Another common misconception about forgiveness is that you cannot forgive unless you receive an apology from the offender. This may be true for reconciliation but not forgiveness. Forgiveness is something a survivor can do all on their own, for their own well-being, without any response from the offender. Forgiveness can sometimes lead to reconciliation between the injured party and the offender, but it does not have to.

The Deepening Phase is the final phase in Enright’s process model and is characterized by finding meaning in the pain and suffering, the emergence of a newfound purpose in life, and the realization that one is not alone in their pain. These guideposts lead to an increase in positive feelings, as well as feelings of increased peace and freedom (Freedman & Enright, 2017).

With an accurate understanding of what it means to forgive, respect for one’s own timeline in forgiving, and support from others in one’s forgiveness journey, the forgiveness process allows one to heal. Research shows that forgiveness is an effective way of restoring both psychological and physical health following abuse and other deep hurts. Specifically, forgiveness is associated with decreases in depression, anxiety, and anger and increases in hope and self-esteem (Enright & Fitzgibbons, 2000; Freedman & Enright, 1996; Freedman & Enright, 2017). Physical health benefits of forgiving include decreased blood pressure and improved heart functioning (Enright, 2001).


“Forgiveness is the only path to freedom,” according to one domestic abuse survivor. “When willfully abandoning resentment and related responses, there is air that extends through the depth and width of my soul, leaving little room for the dark places that once consumed me.”
– Freedman & Zarifkar, 2016


I am often asked “why forgive”, and my response is always the same, “What’s the alternative?” Although forgiveness cannot undo the injury or damage caused by the injury, it allows us to move forward in our lives free from the negative effects of anger, hatred, and resentment. It offers us a way to heal while still acknowledging that what happened to us was wrong, unfair, and extremely hurtful. For more information regarding what forgiveness is and how to go about forgiving, check out the references below.

References:

  • Enright, R. D. (2001). Forgiveness is a choice. Washington, DC: APA Books.
  • Enright, R. D. & Fitzgibbons, R. (2000). Helping clients forgive: An empirical guide for resolving anger and restoring hope. Washington, DC: APA Books.
  • Enright, R. D., and the Human Development Study Group. (1991). The moral development of forgiveness. In W. Kurtines & J. Gewirtz (Eds.), Handbook of moral behavior and development, (Vol. 1, pp. 123-152). Hillsdale NJ: Erlbaum.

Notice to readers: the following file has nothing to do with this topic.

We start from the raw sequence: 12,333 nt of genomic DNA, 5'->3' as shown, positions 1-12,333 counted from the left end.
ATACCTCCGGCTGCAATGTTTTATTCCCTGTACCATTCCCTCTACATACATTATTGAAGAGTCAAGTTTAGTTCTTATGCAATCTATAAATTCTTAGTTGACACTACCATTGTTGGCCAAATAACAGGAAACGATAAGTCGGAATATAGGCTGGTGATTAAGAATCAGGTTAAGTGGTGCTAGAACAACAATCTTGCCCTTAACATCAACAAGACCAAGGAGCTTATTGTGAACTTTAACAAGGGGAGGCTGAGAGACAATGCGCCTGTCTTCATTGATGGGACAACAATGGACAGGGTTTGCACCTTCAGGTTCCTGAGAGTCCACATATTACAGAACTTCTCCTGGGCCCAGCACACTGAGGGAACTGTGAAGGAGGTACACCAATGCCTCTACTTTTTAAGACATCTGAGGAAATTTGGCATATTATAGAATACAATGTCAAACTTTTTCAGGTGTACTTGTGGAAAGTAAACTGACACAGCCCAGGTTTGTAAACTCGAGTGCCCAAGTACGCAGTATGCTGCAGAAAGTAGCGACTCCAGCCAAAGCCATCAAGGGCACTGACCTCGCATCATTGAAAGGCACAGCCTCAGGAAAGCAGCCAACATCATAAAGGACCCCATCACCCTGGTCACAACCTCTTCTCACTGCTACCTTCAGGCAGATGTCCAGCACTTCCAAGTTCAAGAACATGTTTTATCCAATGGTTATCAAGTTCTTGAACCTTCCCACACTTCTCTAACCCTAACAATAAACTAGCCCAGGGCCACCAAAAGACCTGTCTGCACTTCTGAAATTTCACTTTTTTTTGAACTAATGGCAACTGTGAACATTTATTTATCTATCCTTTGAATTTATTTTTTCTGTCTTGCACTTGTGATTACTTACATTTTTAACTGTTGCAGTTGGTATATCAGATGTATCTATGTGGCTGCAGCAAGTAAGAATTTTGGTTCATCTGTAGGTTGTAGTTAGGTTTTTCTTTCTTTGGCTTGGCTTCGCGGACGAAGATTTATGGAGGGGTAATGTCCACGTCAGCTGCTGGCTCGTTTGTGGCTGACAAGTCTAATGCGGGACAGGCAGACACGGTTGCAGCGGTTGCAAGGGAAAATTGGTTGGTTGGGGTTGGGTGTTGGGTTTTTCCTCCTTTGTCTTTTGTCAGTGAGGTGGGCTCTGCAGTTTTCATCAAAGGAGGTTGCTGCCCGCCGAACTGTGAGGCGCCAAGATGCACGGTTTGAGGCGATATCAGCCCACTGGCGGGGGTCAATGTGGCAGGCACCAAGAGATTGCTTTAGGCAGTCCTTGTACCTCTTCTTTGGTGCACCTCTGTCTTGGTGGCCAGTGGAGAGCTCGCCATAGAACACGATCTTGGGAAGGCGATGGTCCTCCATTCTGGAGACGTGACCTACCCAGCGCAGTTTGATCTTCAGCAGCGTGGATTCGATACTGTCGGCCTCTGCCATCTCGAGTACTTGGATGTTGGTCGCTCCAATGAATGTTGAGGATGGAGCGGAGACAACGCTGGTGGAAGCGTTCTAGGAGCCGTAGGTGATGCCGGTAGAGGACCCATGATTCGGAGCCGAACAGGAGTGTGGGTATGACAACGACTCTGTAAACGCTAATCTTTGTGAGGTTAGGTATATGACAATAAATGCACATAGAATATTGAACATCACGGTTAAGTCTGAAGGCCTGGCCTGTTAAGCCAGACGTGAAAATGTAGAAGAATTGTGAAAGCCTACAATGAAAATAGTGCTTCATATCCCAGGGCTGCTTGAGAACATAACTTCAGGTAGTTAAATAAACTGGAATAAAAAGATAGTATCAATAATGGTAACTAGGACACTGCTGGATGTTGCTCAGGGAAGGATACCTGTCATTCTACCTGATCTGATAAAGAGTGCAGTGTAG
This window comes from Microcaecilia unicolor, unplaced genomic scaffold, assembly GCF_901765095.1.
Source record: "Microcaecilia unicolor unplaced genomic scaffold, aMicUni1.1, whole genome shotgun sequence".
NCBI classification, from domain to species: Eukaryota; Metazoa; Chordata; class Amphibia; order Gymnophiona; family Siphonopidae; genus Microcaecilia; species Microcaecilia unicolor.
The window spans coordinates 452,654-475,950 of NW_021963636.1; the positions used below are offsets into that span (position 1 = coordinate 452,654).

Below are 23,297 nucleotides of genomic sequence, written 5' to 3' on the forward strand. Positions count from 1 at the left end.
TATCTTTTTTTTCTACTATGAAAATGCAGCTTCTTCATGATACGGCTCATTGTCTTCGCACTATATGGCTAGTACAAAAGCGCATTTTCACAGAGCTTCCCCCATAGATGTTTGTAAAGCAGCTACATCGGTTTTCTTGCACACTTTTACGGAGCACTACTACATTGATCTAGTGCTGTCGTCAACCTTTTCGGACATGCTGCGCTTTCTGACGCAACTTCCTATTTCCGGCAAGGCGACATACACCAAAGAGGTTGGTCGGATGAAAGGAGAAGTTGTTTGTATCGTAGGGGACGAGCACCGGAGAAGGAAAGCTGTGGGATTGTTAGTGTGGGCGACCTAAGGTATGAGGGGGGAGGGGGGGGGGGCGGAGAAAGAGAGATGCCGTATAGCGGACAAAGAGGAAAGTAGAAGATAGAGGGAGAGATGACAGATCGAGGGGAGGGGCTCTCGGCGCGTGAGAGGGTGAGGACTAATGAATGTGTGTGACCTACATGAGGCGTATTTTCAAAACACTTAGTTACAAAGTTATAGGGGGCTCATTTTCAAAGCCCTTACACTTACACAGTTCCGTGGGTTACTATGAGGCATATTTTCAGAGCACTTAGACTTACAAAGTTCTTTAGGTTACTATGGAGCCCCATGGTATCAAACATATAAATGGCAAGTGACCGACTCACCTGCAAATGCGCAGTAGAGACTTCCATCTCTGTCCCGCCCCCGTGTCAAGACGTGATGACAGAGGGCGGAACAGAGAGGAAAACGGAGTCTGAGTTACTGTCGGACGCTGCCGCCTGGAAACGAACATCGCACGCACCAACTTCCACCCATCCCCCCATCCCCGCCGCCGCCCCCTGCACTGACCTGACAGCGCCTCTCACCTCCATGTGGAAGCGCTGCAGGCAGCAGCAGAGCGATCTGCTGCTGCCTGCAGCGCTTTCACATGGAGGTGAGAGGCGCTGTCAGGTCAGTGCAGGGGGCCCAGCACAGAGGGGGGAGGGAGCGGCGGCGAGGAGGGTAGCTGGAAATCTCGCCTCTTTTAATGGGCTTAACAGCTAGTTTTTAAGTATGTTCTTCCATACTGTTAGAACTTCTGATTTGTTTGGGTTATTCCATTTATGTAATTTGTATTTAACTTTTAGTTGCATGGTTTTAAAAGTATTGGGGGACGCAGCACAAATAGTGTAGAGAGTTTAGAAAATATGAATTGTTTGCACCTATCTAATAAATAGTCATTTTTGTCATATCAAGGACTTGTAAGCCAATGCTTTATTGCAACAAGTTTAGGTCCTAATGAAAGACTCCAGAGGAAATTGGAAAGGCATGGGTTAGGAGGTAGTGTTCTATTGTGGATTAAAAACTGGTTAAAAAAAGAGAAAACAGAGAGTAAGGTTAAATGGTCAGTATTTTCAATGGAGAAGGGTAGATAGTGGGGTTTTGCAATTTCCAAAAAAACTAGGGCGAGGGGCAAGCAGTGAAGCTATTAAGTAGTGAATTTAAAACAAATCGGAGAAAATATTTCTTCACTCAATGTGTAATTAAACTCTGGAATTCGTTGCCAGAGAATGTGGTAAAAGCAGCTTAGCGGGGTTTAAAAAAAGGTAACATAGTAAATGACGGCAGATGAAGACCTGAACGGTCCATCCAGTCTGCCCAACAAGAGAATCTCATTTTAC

• Freedman, S. R., & Enright, R. D. (1996). Forgiveness as an intervention goal with incest survivors. Journal of Consulting and Clinical Psychology, 64(5), 983-992.
  • Freedman, S. & Enright, R. D. (2017). The use of forgiveness therapy with female survivors of abuse. Journal of Women’s Health, 6:3 DOI: 10.4172/2167-0420.1000369
  • Freedman, S. & Zarifkar, T. (2016). The psychology of interpersonal forgiveness and guidelines for forgiveness therapy: What therapists need to know to help their clients forgive. Spirituality in Clinical Practice, 3(1), 45-58.
  • Montana, S. (May, 2018). Ted Talk: The real risk of forgiveness – And why it’s worth it. https://www.youtube.com/watch?v=mEK2pIiZ2I0
  • Smedes, L. B. (1996), The art of forgiving: When you need to forgive and don’t know how. Nashville, TN: Moorings.

About Dr. Suzanne Freedman: A psychology professor at the University of Northern Iowa, Dr. Freedman earned her Bachelor of Arts degree from the University of Delaware and both her Masters Degree and Ph.D. from the University of Wisconsin-Madison where she studied under and conducted research with Dr. Robert Enright. Her dissertation was a landmark study that was published in the Journal of Consulting and Clinical Psychology: Forgiveness as an Intervention Goal with Incest Survivors.

Dr. Freedman’s areas of expertise include the psychology of interpersonal forgiveness, forgiveness education and intervention, moral development, incest and sexual abuse, eating disorders, early adolescent development, and at-risk adolescents. She has presented at numerous national and international conferences on the psychology of interpersonal forgiveness. At the University of Northern Iowa, she has taught a variety of psychology courses including the Psychology of Interpersonal Forgiveness. Dr. Freedman can be reached at suzanne.freedman@uni.edu

Permission to repost this blog was provided by both Dr. Freedman and Darlene Harris.

“Become My Son”: A South African Mother’s Response to the Man Who Murdered Both Her Son and Her Husband

What we can still learn from the South African experience

A guest blog by R. H. (Rusty) Foerger
Originally posted on his website
 More Enigma Than Dogma on June 20, 2018

Truth and Reconciliation is a profound process that takes longer, costs more, and is messier than one can imagine.  Here is one story from the South African experience:

After Apartheid ended in South Africa, a white police officer named Mr. Van der Boek was put on trial. The court found that he had come to a woman’s home, shot her son at point-blank range, and then burned the young man’s body on a fire while he and his officers partied nearby. The woman’s husband was killed by the same men, and his body also was burned.

Unfathomable Cruelty and Indignity

I can’t fathom the source or the energy needed to fuel such cruelty. But more unfathomable is the surviving woman’s response (the mother of the son and wife to the husband murdered and burned). What must she have thought and felt as she sat in the court room being burdened and re-traumatized by evidence?